Gone with the wind
tapping the potential of wind power is no longer difficult or expensive. Technology to harness this natural force is not only improving, but more nations are finding this alternative source of p ower more desirable because it is locally available, cheap to produce and does not dirty the environment. It is no wonder that wind power has already become the world's fastest growing renewable energy source ( see box: Why wind energy) .
Global wind generating capacity has expanded at an annual rate of 25.7 per cent during the 1990s, and now stands at more than 10,000 megawatt (mw). Denmark, Spain, Germany and usa have emerged as leaders in wind energy development. For Europe alone, the European Wind Energy Association has set a target of 40,000 mw by 2010 and 1,00,000 mw by 2020. With technological advances, the cost of generating wind power has continued to decline, and wind promises to become a major power source globally in the next millennium.
Within the developing world, the largest wind industry is in India. The Washington-based Worldwatch Institute ( wi) recognises India as a "Wind Superpower". In India, wind energy development boomed during the period 1993-97 and the country rose to become one of the world's fastest growing markets for wind energy; both in terms of potential and rate of installation. In terms of capacity installed, India is placed just behind Germany, Denmark and the United States ( see table: Where India stands ) .
Between 1993 and 1997, growth in wind energy sector represented approximately 6 per cent of new generating capacity installed in the country. And the government set an ambitious target of installing 3,000 mw generating capacity by 2003. But, today, the country is still far from achieving this. Out of the 20,000 mw wind energy potential in the country, only 1,025 mw had been tapped by March 1999.
When the government opened the field of wind energy development to the private sector in 1993, companies queued up in front of the ministry of non-conventional energy sources ( mnes ) office. The incentives proved too hard to resist. Small and large companies alike were keen to grab a piece of the cake. Under the garb of setting up wind farms, many companies acquired sunny seaside properties and availed of all the sops (see box: Free for all ).
The sites were chosen, windmills set up but power did not flow. Where they succeeded, investors did not find the returns from sale lucrative enough. There is no incentive to sell power. Private producers could only sell power to the grid, which, according to them, is not commercially viable. It is not surprising that the power sector has stopped being so lucrative an industry for private investors and investment in the wind sector has plummeted in the years after 1997 (see graph: Out of wind ).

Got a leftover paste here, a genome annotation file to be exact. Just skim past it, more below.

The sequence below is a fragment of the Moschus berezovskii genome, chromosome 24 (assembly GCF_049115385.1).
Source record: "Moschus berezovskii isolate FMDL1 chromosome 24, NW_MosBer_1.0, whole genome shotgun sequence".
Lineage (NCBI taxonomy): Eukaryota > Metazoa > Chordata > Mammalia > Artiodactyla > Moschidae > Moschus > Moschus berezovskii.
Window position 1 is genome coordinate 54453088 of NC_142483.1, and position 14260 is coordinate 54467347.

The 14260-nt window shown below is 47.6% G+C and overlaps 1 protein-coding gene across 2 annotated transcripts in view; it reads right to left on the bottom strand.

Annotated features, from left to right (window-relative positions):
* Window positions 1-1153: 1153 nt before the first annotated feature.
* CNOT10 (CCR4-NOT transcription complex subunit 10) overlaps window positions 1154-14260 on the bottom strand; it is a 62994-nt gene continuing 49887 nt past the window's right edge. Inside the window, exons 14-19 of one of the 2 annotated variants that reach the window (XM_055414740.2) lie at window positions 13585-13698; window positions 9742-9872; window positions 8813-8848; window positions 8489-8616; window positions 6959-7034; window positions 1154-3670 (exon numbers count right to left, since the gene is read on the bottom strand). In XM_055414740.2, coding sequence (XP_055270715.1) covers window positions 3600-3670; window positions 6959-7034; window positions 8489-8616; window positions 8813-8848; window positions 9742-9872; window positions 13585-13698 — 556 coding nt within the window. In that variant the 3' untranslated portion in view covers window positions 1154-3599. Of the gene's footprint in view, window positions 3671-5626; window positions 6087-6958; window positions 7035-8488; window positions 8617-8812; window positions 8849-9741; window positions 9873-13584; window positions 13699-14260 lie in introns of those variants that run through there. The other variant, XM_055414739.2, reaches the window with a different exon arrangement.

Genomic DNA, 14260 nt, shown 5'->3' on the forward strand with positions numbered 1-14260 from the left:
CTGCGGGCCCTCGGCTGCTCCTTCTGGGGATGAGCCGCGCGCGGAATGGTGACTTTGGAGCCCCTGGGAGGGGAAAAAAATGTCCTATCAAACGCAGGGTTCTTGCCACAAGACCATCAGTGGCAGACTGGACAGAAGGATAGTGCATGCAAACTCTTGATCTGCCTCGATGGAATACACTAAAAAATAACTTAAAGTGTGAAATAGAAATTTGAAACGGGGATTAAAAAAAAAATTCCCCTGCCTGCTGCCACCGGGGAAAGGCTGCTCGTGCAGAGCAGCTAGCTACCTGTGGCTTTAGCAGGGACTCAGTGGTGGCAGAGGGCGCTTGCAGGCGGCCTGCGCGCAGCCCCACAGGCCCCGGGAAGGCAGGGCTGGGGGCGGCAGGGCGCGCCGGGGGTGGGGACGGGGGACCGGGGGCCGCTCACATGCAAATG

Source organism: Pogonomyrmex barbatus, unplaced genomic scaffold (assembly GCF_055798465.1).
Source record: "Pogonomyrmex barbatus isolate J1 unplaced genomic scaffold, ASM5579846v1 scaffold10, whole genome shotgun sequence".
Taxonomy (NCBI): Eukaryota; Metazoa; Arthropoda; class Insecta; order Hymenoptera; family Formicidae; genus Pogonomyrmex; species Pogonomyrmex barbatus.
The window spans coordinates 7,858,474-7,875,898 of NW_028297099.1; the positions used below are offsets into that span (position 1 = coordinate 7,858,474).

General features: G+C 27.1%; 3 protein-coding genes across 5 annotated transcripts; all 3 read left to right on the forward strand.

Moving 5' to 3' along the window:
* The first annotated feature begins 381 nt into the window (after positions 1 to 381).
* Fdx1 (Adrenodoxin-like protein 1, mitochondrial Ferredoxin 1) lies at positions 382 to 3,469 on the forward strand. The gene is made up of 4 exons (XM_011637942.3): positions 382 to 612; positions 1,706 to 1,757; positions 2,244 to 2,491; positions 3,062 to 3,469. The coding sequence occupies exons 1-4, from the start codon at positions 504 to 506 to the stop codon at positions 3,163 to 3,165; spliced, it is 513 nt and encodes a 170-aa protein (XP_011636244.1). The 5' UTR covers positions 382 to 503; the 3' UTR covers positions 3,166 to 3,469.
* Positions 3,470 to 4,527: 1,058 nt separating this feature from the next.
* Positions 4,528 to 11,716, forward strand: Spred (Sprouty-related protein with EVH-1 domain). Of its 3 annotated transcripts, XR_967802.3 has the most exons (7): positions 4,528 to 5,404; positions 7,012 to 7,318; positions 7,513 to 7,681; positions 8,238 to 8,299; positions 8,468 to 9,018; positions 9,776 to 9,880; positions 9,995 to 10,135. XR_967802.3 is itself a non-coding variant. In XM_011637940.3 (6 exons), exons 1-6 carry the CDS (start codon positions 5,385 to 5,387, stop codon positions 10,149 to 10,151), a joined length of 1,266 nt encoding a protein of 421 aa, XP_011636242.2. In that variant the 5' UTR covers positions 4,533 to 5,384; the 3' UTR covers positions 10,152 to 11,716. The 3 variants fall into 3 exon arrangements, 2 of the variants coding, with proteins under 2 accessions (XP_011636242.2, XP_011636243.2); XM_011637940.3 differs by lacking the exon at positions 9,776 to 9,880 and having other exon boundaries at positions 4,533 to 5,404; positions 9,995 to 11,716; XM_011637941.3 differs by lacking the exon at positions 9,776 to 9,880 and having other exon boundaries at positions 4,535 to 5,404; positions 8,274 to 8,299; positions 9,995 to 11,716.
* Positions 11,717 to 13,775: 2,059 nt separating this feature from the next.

The crores of rupees invested in the wind energy sector has largely gone to waste. Today, many wind farms are lying idle. And few that are working are falling far short of their generating capacities.
In their haste, both the promoters and their consultants seem to have forgotten a lot of things. They did not pay sufficient attention to selection of locations with the result that machines were erected at sub-optimal locations. "Their inexperience shows in the drafting of the purchase orders, wherein many relevant technical specifications were not mentioned," says K Phanindra Reddy and O Subamaniam in an article "Wind Power to Stay" in ireda News . "Hence the gap between estimation and the actual generation was only a logical consequence.
Kirit S Parikh, director, Indira Gandhi Institute of Development Research ( igidr ), Mumbai blames government policies that provide subsidies to set up plants, but do not encourage sale of power to the grid. "We started from the wrong end. The government should give subsidy to power producers on actual power generation and not capital subsidy," he says. Till 1997, some Rs 30 billion had been invested in the wind energy sector.
Some blame the halt in the expansion of the wind energy sector on the suspension of generous tax benefits. But C S Kamalanathan, former secretary of mnes , says, "The new policy was formulated to discourage small operators as they seemed more interested in availing tax benefits than producing wind power." Of the 1025 mw wind power generated in the country, commercial projects (private investor/developer) account for more than 90 per cent of the supply. But 70 per cent of the investors at present account for only 30 per cent of the power produced. "These companies are only interested in short-term gains (subsidies)," says R Suresh, research associate, wind energy, Tata Energy Research Institute ( teri ), New Delhi. It is the remaining 30 per cent of the investors who generate 70 per cent of the total wind power.
WHERE INDIA STANDS
In terms of total installed capacity, India ranks fourth in the world
||TOTAL INSTALLED WIND CAPACITY
|WATTS PER HEAD OF POPULATION
|Source: Anon 1998, Denmark: Birthplace of Modern Wind Power, briefing paper(one-seven), Greenpeace International, Amsterdam, mimeo